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Court upholds man's life sentence for punching, suffocating girlfriend's toddler

The Supreme Court of Georgia has upheld the life sentence of a man who repeatedly punched and suffocated his girlfriend's 18-month-old daughter, officials said.
The Supreme Court of Georgia has upheld the life sentence of a man who repeatedly punched and suffocated his girlfriend's 18-month-old daughter, officials said.
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A man held his girlfriend’s 18-month-old girl against his lap and repeatedly punched her, tossed her into her crib like a basketball and pressed her face down on the crib's pad.

Police found Kaylee Kipp's body hours after she had died and arrested the couple who were both given life sentences, according to federal officials. But Stephen Clark West attempted to have his conviction overturned and on Tuesday the Supreme Court of Georgia unanimously upheld the conviction and life sentence against the man for killing the child and also abusing her two siblings.

West was convicted in August 2012 of murder, aggravated assault, and first-degree cruelty to children for killing Kaylee, and severely abusing her 7-year-old and 4-year-old sisters, according to court documents.

The children’s mother, Deanna Renee Kipp was convicted in November 2012 of felony murder and child cruelty and sentenced to life plus 35 years in prison.

On June 12, 2011, emergency responders found Kaylee’s body in her “Pack ‘n Play” crib at the Gainesville apartment that her then 24-year-old mother shared with West, who was 22, federal court documents show. Kaylee had been dead for hours and rigor mortis had set in.

“The medical examiner determined that skin lesions at the toddler’s diaper line were most likely caused by postmortem insect activity,” the court documents show.

According to the medical examiner, Kaylee was punched with a closed fist at least six times in her head and face and the pooling of blood at the front of her body was consistent with being pressed face down against the pad of her crib.

“The medical examiner concluded that multiple injuries caused Kaylee’s brain to undergo severe swelling and that the little girl died not only as a result of blunt force trauma to her head but also as a result of asphyxiation caused by having her face pressed down into the bottom of her “’Pack ‘n Play,’” the court records show.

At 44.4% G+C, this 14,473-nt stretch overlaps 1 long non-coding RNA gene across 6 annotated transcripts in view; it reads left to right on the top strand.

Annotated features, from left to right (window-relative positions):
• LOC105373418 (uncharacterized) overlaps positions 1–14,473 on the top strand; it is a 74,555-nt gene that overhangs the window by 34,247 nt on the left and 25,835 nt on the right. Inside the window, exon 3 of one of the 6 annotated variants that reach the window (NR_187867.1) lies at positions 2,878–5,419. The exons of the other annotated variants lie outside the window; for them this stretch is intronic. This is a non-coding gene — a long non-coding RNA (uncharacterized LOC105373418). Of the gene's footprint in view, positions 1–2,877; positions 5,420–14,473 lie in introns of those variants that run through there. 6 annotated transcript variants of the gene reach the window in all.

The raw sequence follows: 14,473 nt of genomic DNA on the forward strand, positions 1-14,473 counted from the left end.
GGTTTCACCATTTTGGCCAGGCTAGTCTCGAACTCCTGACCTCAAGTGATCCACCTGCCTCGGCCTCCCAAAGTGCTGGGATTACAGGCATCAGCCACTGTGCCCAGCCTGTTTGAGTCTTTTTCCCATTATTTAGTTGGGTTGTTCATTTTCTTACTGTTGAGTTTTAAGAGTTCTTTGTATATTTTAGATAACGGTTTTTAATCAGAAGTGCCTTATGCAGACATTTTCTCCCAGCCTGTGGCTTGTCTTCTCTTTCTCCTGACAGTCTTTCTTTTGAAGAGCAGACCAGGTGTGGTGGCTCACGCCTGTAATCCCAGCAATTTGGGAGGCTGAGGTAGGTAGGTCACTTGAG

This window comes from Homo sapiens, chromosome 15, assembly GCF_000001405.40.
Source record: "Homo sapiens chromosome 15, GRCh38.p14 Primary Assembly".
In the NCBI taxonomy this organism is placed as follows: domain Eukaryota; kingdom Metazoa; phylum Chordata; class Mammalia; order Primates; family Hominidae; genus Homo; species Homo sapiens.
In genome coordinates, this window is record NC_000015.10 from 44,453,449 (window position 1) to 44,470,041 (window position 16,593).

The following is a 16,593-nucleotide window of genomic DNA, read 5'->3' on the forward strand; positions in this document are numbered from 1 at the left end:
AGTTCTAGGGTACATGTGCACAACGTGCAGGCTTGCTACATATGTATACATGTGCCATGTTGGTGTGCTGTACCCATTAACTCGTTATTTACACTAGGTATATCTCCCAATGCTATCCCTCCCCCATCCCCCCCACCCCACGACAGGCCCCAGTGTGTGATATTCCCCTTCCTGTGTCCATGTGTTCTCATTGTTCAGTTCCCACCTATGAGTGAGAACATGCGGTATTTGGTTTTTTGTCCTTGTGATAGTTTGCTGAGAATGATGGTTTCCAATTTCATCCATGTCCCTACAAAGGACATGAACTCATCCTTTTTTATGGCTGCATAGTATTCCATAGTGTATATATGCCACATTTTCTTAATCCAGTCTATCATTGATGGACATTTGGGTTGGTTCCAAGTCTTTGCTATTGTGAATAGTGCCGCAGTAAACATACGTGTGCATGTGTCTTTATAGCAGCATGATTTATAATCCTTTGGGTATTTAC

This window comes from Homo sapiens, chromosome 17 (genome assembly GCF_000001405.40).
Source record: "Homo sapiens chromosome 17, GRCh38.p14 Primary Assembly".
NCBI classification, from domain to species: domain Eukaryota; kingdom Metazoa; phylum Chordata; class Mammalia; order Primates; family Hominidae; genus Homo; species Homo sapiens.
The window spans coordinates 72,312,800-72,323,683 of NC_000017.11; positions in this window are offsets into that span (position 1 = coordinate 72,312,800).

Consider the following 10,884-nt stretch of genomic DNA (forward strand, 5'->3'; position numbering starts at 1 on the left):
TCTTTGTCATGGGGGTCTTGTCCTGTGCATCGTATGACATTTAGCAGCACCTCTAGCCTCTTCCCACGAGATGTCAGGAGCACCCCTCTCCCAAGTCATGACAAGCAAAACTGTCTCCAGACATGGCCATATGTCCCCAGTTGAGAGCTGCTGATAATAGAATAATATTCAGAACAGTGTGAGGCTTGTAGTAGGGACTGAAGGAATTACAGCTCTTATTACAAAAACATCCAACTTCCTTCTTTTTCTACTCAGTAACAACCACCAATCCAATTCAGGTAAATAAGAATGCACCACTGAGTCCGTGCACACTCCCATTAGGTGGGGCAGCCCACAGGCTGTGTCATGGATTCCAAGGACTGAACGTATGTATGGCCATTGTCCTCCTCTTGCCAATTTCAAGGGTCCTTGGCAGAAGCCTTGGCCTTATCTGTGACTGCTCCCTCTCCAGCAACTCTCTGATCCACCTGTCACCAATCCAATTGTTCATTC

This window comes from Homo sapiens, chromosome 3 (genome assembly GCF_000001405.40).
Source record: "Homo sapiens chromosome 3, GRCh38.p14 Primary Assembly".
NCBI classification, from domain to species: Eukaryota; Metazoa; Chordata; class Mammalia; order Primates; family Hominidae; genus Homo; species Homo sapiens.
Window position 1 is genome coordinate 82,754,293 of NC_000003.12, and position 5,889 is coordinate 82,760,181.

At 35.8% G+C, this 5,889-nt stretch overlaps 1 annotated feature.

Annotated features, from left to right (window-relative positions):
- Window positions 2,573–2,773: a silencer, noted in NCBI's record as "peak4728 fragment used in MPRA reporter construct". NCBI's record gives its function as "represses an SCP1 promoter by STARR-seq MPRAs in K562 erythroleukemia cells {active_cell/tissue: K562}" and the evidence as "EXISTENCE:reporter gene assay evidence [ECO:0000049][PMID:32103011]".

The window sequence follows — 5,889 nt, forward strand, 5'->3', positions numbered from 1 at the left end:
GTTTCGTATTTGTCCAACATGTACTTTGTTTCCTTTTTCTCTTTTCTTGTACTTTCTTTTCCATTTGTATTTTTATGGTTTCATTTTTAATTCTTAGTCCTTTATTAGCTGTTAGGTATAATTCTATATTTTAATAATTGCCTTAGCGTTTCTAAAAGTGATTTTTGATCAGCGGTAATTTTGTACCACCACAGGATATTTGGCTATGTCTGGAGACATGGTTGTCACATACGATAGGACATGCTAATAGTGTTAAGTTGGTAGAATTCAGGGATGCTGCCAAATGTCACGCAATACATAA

Kaylee’s sisters were taken to the Edmundson-Telford Center for Children for physical examinations and forensic interviews. The older child testified at West’s trial that he spanked the girls with a belt most nights, pinched them and pulled them by their hair. She described one incident when he not only spanked her but shoved her face into a pillow so she could not breathe.

The girls were placed in a temporary foster home where they told the foster mother that the night before Kaylee’s body was found, West had spanked them, prosecutors said. One of the girls told the foster mother that also that night, she had heard Kaylee crying and being spanked downstairs.

She said that her mother made her go check on Kaylee the next morning and she found her baby sister cold to the touch, the court records show. She later told another foster mother that Kaylee was thrown into her crib “like a basketball.”

Kaylee’s blood and saliva were found on a pair of denim shorts found in the master bedroom that evidence later showed belonged to West. The location of Kaylee’s blood and saliva on the shorts suggested West was holding her against his lap while punching her.

Kipp admitted to an investigator that she had seen West spank her children with significant force, put his hands over their mouths, and force Kaylee’s face into the pad of her crib, the court records show.

In his appeal, West argued the evidence was insufficient to convict him. But in Tuesday’s opinion, written by Chief Justice Hugh Thompson, the high court has rejected his argument.

“The evidence was sufficient to enable any rational trier of fact to find appellant guilty beyond a reasonable doubt of malice murder and cruelty to children,” the opinion says.